He moved to the Pharmacia corporation between 1996–2003 and ran the Rapid Structure Characterization Group. When Pharmacia was acquired by Pfizer, he served as the senior scientific consultant working on new methods development. He led the development of applications of unsymmetrical indirect covariance NMR, initially in an effort to eliminate artifacts and subsequently in the investigation of the mathematical combination of discretely-acquired 2D NMR data. The time savings for the latter was nearly a factor of 16 in time, with a 10-fold improvement in signal-to-noise ratios vs. directly acquiring an HSQC-TOCSY data set with the same sample. He conducted preliminary investigations into the utilization of indirect covariance NMR spectroscopy as an alternative means of evaluating NMR data for structure characterization and Computer-Assisted Structure Elucidation. He collaborated with a team of scientists at Advanced Chemistry Development, ACD/Labs, led by Antony John Williams, investigating the development of computational methods for automated structure verification and structure elucidation. He developed “accordion-optimized” long-range heteronuclear shift correlation methods to provide experimental access to small long-range heteronuclear couplings for the characterization of proton-“deficient” molecular structures, to experimentally access 4J heteronuclear couplings, to differentiate two-bond from three-bond long-range couplings to protonated carbons, to measure long-range heteronuclear couplings and to provide a reliable means of observing long-range proton-nitrogen correlations without concern for the variability of long-range proton nitrogen coupling constants.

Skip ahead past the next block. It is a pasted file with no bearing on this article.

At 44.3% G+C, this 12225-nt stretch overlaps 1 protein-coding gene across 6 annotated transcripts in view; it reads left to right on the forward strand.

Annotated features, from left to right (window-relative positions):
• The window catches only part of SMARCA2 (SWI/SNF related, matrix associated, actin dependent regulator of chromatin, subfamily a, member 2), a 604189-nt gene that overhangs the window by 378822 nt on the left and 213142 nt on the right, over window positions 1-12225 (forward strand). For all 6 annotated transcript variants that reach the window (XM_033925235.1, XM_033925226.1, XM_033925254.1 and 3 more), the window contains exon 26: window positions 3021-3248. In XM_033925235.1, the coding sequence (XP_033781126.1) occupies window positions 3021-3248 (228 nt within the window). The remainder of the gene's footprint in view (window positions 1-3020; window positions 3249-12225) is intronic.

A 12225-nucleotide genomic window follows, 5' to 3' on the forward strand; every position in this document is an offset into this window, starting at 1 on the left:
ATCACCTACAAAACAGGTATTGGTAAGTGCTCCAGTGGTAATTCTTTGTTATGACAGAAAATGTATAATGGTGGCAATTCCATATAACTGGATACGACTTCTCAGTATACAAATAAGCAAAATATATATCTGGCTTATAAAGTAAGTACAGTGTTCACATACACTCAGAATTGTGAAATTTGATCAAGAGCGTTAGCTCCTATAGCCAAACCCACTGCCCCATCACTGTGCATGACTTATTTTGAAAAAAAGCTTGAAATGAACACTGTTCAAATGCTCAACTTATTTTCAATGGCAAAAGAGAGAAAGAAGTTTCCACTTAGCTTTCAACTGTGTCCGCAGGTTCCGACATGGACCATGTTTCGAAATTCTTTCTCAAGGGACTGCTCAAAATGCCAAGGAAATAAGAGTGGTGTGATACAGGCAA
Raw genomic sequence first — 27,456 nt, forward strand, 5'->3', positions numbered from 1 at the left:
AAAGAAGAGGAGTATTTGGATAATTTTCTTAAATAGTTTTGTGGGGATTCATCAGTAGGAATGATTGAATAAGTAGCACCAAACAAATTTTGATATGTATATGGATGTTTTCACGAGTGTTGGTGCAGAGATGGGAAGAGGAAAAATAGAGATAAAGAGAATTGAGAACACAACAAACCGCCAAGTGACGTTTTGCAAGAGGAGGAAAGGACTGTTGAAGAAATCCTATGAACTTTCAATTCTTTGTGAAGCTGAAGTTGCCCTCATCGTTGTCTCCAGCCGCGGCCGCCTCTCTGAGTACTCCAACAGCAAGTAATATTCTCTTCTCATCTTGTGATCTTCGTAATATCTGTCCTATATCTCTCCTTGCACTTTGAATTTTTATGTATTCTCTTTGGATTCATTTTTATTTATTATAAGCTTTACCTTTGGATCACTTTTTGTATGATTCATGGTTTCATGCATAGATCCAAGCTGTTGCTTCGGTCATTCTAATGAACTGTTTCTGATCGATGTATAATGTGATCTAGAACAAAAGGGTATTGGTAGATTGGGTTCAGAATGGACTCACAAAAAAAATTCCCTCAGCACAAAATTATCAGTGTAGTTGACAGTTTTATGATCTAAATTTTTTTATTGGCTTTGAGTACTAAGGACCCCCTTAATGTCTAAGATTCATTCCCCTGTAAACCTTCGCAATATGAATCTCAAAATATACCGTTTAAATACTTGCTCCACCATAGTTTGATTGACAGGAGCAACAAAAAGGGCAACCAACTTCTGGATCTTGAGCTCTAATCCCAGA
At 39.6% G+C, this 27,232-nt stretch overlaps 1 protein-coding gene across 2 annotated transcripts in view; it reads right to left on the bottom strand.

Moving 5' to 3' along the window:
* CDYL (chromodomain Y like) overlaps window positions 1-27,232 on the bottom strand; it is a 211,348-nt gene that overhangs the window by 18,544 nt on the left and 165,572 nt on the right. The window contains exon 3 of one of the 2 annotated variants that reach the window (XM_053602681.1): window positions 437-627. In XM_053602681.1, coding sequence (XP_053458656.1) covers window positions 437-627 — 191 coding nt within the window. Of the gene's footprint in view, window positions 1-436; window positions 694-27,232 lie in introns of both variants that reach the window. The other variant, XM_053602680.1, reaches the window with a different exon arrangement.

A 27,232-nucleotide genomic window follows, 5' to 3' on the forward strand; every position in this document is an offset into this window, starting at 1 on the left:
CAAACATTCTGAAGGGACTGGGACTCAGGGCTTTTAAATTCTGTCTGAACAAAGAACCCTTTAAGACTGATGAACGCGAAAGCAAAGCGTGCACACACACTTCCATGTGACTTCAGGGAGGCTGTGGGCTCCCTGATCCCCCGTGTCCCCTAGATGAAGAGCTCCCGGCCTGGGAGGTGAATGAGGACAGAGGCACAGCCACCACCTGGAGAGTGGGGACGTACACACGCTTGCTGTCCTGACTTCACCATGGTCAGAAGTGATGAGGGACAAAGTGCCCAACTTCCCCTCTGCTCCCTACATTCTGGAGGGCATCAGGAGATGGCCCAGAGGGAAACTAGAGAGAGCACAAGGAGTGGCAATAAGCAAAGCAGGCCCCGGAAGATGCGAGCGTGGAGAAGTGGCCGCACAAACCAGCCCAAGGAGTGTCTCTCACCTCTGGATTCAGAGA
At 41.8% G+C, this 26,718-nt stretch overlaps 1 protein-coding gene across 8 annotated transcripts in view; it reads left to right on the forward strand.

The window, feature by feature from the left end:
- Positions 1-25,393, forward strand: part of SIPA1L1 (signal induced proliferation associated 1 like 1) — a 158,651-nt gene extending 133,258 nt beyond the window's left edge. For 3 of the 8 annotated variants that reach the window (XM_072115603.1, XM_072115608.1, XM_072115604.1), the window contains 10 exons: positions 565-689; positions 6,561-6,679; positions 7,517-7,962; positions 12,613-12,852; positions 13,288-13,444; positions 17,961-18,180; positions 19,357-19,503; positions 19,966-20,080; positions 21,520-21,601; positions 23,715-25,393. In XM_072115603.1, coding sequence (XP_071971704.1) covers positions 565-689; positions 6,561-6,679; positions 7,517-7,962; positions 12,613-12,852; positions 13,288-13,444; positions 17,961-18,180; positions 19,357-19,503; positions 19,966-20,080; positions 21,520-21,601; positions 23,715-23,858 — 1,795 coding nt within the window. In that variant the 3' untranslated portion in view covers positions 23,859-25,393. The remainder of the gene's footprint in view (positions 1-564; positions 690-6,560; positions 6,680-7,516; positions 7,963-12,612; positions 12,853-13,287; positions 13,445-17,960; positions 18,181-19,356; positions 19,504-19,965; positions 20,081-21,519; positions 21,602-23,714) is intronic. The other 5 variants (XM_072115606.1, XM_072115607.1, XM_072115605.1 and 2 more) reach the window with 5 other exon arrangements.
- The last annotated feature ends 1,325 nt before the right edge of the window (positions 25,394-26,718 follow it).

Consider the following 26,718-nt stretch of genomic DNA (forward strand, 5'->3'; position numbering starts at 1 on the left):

He also collaborated on the development of a new generation of sub-micro inverse detection probes with Nalorac Cryogenics Corporation designed to allow heteronuclear shift correlation experiments to be performed at levels down to 0.01 µmole for small molecules. The collaboration extended to a new generation of cold metal (at temperatures of 8K) 3 mm micro inverse detection probes. In 2006 he joined Schering-Plough and was responsible for the chemical structure characterization of impurities and degradants of candidate drug molecules in support of chemical process research. Schering Plough was acquired by Merck Research Laboratories in 2009. During his time at Merck he has continued to explore the limits of detection for low level samples by heteronuclear 2D NMR using newly developed 1.7 mm Micro CryoProbe™ technology. He has developed, in collaboration with ACD/Labs, and Bruker, unsymmetrical indirect covariance NMR spectroscopy, exploring the calculation of hyphenated heteronuclear 2D correlation spectra. He has also continued collaborative investigations in the area of Computer-Assisted Structure Elucidation (CASE) with ACD/Labs. He has also explored the use of unsymmetrical indirect covariance NMR processing methods to define 13C-15N and 13C-13C heteronuclear connectivity networks. He was awarded the 2016 EAS Award for Outstanding Achievements in NMR.